In October 2006, Bryan Ferry modelled clothing range Autograph with British retailer, Marks and Spencer. His album Slave To Love: Best Of The Ballads was reissued to commemorate this. Bryan was back in the studio in 2006 recording songs from the Bob Dylan canon with the Dylan tribute album Dylanesque, released in March 2007 with a UK tour to promote the album. The album charted in the UK Top 10, just as the first Roxy Music album had done 35 years previously.

Personal life

On a personal level, Ferry was known to date very beautiful women, who often appeared as cover models on the Roxy Music albums. Ferry dated singer and model Amanda Lear, who was photographed with a black jaguar for the cover of the For Your Pleasure album. She later went on to date and create music with David Bowie.[18]

Ferry then began a relationship with model Jerry Hall. Hall appeared in several of Ferry's music videos, including "Let's Stick Together" and "The Price of Love." Ferry first met Hall when she posed for the Roxy Music album cover for Siren in Wales during the Summer of 1975. Hall's autobiography ("Tall Tales") describes the photo session, and she elaborates on how the blue body paint she wore to look like a mythical siren would not wash off; Hall says that Ferry took her back to his house, claiming he would help her to remove the paint.[19] Her stay at Ferry's Holland Park (London) home, following the album cover photo shoot, marked the start of their affair. Jerry Hall and Bryan Ferry moved in together, sharing homes in London and in the ritzy Bel Air section of Los Angeles. Ferry went on to write the song "Prairie Rose", a love song about Jerry Hall.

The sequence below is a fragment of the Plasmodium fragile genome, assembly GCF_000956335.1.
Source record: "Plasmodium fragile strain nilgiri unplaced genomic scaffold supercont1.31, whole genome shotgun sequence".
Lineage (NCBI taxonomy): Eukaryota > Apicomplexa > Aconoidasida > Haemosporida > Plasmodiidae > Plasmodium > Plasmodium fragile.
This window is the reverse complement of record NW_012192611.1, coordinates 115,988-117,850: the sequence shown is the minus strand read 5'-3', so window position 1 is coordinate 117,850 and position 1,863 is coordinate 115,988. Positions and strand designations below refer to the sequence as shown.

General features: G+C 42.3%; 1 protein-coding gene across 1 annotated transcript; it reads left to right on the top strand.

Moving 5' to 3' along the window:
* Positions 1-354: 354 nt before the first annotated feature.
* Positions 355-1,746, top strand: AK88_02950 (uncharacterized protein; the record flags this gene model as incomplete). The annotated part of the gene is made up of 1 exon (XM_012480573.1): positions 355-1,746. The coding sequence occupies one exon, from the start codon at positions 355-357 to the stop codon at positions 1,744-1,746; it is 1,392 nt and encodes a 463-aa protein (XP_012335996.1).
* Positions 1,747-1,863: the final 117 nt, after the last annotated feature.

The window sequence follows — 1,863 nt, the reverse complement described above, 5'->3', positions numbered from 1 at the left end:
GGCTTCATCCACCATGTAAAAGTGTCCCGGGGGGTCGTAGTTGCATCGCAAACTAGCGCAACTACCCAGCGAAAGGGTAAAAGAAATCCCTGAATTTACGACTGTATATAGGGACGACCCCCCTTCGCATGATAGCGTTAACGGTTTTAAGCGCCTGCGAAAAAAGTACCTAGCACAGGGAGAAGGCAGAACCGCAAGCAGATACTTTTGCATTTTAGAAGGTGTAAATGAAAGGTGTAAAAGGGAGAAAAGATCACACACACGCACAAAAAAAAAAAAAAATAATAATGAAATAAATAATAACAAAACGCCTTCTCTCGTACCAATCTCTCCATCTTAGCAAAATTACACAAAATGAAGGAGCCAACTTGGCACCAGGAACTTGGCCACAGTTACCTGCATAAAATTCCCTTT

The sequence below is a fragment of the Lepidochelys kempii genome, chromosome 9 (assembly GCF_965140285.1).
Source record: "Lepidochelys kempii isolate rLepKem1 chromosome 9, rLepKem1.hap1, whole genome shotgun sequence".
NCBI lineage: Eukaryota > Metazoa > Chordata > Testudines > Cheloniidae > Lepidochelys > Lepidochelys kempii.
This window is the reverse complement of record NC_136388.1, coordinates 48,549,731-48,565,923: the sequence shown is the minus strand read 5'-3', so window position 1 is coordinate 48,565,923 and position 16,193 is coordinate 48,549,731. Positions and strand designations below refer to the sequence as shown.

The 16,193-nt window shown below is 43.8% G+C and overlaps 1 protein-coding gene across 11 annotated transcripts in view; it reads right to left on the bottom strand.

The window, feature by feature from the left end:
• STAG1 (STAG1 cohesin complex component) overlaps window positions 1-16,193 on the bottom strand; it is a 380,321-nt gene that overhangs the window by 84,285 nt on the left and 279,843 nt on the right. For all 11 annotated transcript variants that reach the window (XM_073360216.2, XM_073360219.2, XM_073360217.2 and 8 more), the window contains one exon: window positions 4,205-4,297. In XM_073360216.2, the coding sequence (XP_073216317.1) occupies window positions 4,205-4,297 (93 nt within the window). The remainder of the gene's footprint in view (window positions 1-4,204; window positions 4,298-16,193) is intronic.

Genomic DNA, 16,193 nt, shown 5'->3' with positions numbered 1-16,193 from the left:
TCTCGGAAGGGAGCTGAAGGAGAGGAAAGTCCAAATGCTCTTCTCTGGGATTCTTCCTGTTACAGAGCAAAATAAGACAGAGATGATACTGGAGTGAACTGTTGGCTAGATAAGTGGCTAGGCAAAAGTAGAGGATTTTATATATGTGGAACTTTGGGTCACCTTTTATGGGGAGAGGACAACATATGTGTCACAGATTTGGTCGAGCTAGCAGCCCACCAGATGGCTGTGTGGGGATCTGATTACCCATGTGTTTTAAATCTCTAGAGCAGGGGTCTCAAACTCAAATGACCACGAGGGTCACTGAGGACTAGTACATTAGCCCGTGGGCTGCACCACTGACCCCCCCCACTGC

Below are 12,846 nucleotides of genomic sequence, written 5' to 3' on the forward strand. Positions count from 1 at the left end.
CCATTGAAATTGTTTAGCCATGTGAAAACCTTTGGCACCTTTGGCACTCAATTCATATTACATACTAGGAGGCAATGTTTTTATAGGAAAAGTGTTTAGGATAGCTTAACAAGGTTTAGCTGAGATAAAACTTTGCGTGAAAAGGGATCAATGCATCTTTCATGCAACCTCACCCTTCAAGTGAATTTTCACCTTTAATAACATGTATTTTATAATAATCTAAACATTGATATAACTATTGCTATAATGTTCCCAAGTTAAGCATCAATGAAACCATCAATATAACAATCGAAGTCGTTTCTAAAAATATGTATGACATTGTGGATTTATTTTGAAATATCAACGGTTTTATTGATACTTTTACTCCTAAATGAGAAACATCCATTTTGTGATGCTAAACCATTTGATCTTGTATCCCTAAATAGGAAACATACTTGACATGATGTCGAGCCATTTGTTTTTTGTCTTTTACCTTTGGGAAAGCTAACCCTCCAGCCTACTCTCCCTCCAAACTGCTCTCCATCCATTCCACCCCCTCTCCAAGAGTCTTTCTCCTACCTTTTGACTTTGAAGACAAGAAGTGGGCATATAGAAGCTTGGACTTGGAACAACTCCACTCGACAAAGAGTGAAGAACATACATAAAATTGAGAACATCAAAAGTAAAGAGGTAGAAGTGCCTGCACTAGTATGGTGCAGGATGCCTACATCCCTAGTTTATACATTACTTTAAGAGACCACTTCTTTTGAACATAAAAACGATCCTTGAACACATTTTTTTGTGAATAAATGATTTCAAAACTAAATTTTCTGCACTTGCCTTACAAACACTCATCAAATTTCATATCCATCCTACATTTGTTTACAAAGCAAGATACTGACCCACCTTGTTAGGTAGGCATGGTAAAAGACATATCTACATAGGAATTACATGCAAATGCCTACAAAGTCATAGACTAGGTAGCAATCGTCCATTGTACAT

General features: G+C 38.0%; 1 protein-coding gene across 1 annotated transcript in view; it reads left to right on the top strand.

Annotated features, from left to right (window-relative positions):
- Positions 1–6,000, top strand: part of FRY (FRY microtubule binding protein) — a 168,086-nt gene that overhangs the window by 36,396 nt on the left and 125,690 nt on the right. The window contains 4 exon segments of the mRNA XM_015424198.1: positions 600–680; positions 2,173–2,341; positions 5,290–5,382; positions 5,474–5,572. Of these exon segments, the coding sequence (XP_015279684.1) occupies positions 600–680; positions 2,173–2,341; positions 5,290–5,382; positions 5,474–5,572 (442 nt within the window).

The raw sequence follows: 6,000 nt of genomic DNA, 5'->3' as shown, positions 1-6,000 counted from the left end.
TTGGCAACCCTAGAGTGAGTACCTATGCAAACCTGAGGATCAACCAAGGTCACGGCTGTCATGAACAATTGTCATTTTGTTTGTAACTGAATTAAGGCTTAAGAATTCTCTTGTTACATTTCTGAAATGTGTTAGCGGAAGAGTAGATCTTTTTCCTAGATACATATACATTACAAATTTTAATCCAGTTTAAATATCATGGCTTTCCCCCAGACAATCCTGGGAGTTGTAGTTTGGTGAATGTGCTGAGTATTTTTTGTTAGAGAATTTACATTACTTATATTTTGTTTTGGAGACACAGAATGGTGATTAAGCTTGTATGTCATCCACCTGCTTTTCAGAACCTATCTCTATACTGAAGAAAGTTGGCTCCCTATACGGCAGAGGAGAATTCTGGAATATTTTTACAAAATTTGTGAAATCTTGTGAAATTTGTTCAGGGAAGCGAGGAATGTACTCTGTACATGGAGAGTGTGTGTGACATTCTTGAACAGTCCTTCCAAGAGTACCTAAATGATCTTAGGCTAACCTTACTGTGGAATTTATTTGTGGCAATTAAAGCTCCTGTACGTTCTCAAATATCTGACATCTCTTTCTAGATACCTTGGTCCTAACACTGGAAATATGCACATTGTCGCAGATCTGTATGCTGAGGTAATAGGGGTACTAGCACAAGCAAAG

During his solo career in late 1970s, Ferry went through a rough period in his private life. His relation with Hall ended when Hall left him for Mick Jagger in late 1977. To this day, Ferry rarely speaks about Hall, but fans often speculate that his song "Kiss and Tell" from the Bête Noire album was Ferry's response to Hall's tell-all book about their relationship.[20] Ferry often refuses to discuss his feelings about Hall or talk about their romantic history during interviews. Bryan Ferry's solo album The Bride Stripped Bare is widely believed[21] to contain references to his break-up with Hall. Ferry's original songs on the album were in fact written some time before the relationship ended, although it was recorded afterwards.

Ferry eventually settled down to married life with Lucy Helmore, and they had four sons, including huntsman and political activist Otis Ferry, infamous man-about-town Isaac Ferry, Tara, and Merlin.